Using the Fano inequality for the generalized R-norm entropy and Bayess probability of error, a generalized random-cipher result is proved by taking into account the generalized R-norm entropy of type β.

1. Introduction

It is known that a good cryptosystem can be built provided that the key rate is greater than the message redundancy [1]. Shannon obtained this result by considering the equivocation of the key over a random cipher. By counting the average number of spurious decipherments over a restricted class of random ciphers, Hellman [2] obtained the same result. A similar result was proved by Lu [3] by using the average probability of correct decryption of a message digit as a measure of performance and the Fano inequality for a class of cryptosystems. The analysis done by Lu is precise, whereas in [1] approximations are used. All of these results are obtained by taking into account the Shannon entropy.

Sahoo [4] generalized the results of Lu by considering Renyi’s entropy and the Bayes probability of error. But in the literature of information theory, there exist various generalizations of Shannon’s entropy. One of these is the R-norm information, which was introduced by Arimoto [5] and extensively studied by Boekee and Van der Lubbe [6]. The objective of this paper is to generalize the results of Lu by considering the generalized R-norm entropy of type β and Bayess probability of error.

2. Generalization of Shannon’s Random-Cipher Result

Consider a discrete random variable X, which takes values x1,x2,…,xn, having the complete probability distribution {p(xi);i=1,2,…,n}. Also consider the set R* of positive real numbers not equal to 1; that is, R*={R:R>0,R≠1}. Then the R-norm information [5] is defined as
(1)HR(X)=RR-1[1-(∑i=1npR(xi))1/R],R∈R*.

This measure is different from the entropies of Shannon [1], Renyi [7], Havrda and Charvát [8], and Daroczy [9]. The most interesting property of this measure is that when R →1, it approaches to Shannon’s [1] entropy and in case R→∞,RH(P)→(1-maxpi),i=1,2,…,n. The measure (1) can be generalized in so many ways; however, Hooda and Ram [10] studied a parametric generalization as follows:
(2)HR/(2-β)(X)=RR+β-2×[1-(∑i=1npR/(2-β)(xi))(2-β)/R],
where 0<β<2,R+β≠2.

The measure (2) may be called the generalized R-norm entropy of type β and it reduced to (1) when β=1. In case R = 1, (2) reduces to
(3)H1/(2-β)(X)=1β-1[1-(∑i=1np1/(2-β)(xi))2-β],0<β<2,β≠1.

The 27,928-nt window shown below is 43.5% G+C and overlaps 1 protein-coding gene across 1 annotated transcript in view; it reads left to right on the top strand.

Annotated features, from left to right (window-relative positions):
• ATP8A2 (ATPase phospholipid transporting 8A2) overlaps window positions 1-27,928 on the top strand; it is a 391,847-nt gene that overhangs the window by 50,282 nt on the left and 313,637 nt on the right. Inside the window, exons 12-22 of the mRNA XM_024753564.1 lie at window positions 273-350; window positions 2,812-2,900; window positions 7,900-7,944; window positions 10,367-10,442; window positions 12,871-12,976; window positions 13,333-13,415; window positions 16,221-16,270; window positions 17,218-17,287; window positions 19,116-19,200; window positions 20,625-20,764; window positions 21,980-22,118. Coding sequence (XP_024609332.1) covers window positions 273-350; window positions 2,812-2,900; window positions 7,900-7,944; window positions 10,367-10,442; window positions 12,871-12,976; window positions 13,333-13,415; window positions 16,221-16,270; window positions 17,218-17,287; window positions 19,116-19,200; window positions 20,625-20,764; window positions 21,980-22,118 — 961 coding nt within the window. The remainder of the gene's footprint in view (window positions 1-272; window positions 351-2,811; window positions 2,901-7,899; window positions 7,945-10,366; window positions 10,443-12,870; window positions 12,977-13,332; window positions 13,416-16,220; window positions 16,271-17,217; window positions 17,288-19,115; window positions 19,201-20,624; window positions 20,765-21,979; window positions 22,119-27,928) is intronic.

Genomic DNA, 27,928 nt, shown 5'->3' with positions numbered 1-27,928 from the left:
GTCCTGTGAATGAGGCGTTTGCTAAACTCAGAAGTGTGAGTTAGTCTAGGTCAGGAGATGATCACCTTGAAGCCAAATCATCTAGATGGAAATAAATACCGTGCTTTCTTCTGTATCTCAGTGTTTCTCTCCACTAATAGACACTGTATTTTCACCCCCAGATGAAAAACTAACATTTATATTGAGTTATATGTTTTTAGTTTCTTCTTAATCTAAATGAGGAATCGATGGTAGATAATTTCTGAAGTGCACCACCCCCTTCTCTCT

Setting γ=1/(2-β) in (3), we get
(4)Hγ(X)=γγ-1[1-(∑i=1npγ(xi))1/γ],γ>12(≠1).

The information measure (4) has also been mentioned by Arimoto [5] as an example of a generalized class of information measures. Although (4) and (1) are the same form, yet these differ as the ranges of R and γ are different. However, (2) is a joint representation of (1) and (4). So it is interesting to study the applications of the generalized R-norm entropy of type β.

Let us consider now another discrete random variable Y, with values y1,y2,…,ym, having the complete probability distribution {p(yj);j=1,2,…,m}. Now consider a two-dimensional discrete random variable (X,Y) with (x1,y1),(x2,y2),…,(xn,ym) as values with probabilities p(x1,y1),p(x2,y2),…,p(xn,ym), respectively. If p(xi|yj) is the conditional probability of xi given yj, then using Bayes’s theorem, we have
(5)p(xi|yj)=p(xi,yj)p(yj).

Definition 1.

The joint R-norm information measure of type β for R∈R* and 0<β<2,R+β≠2 is given by
(6)HRβ(X,Y)=RR+β-2×[1-{∑i=1n∑j=1mpR/(2-β)(xi,yj)}(2-β)/R].
It is easy to see that HRβ(X,Y) is symmetric in X and Y. Due to the nonadditivity property, it follows at once that if X and Y are stochastically independent,
(7)HRβ(X,Y)=HRβ(X×Y)=HRβ(X)+HRβ(Y)-(R+β-2R)HRβ(X)HRβ(Y)
holds.

To construct a conditional R-norm information measure of type β, holds we can use a direct and an indirect methods. The indirect method leads to the following definition.

Definition 2.

The average subtractive conditional R-norm information of X given Y is for R∈R* and 0<β<2,R+β≠2, defined as
(8)H1Rβ(X∣Y)=HRβ(X,Y)-HRβ(Y)=RR+β-2×[{∑j=1mpR/(2-β)(yj)}(2-β)/R-{∑i=1n∑j=1mpR/(2-β)(xi,yj)}(2-β)/R].
Note that by choosing this definition, we have assumed additivity in the sense that
(9)HRβ(X,Y)=HRβ(Y)+HRβ(X∣Y).
If X and Y are statistically independent, then using Bayes’s theorem, we have
(10)HRβ(X,Y)=HRβ(X×Y)=HRβ(X)+HRβ(Y).
A direct way to construct a conditional R-norm information measure of type β is the following.

Definition 3.

The average conditional R-norm information measure of type β of X given Y is for R∈R* and 0<β<2,R+β≠2, defined as
(11)H2Rβ(X∣Y)=RR+β-2×[1-∑j=1mp(yj){∑i=1npR/(2-β)(xi∣yj)}(2-β)/R].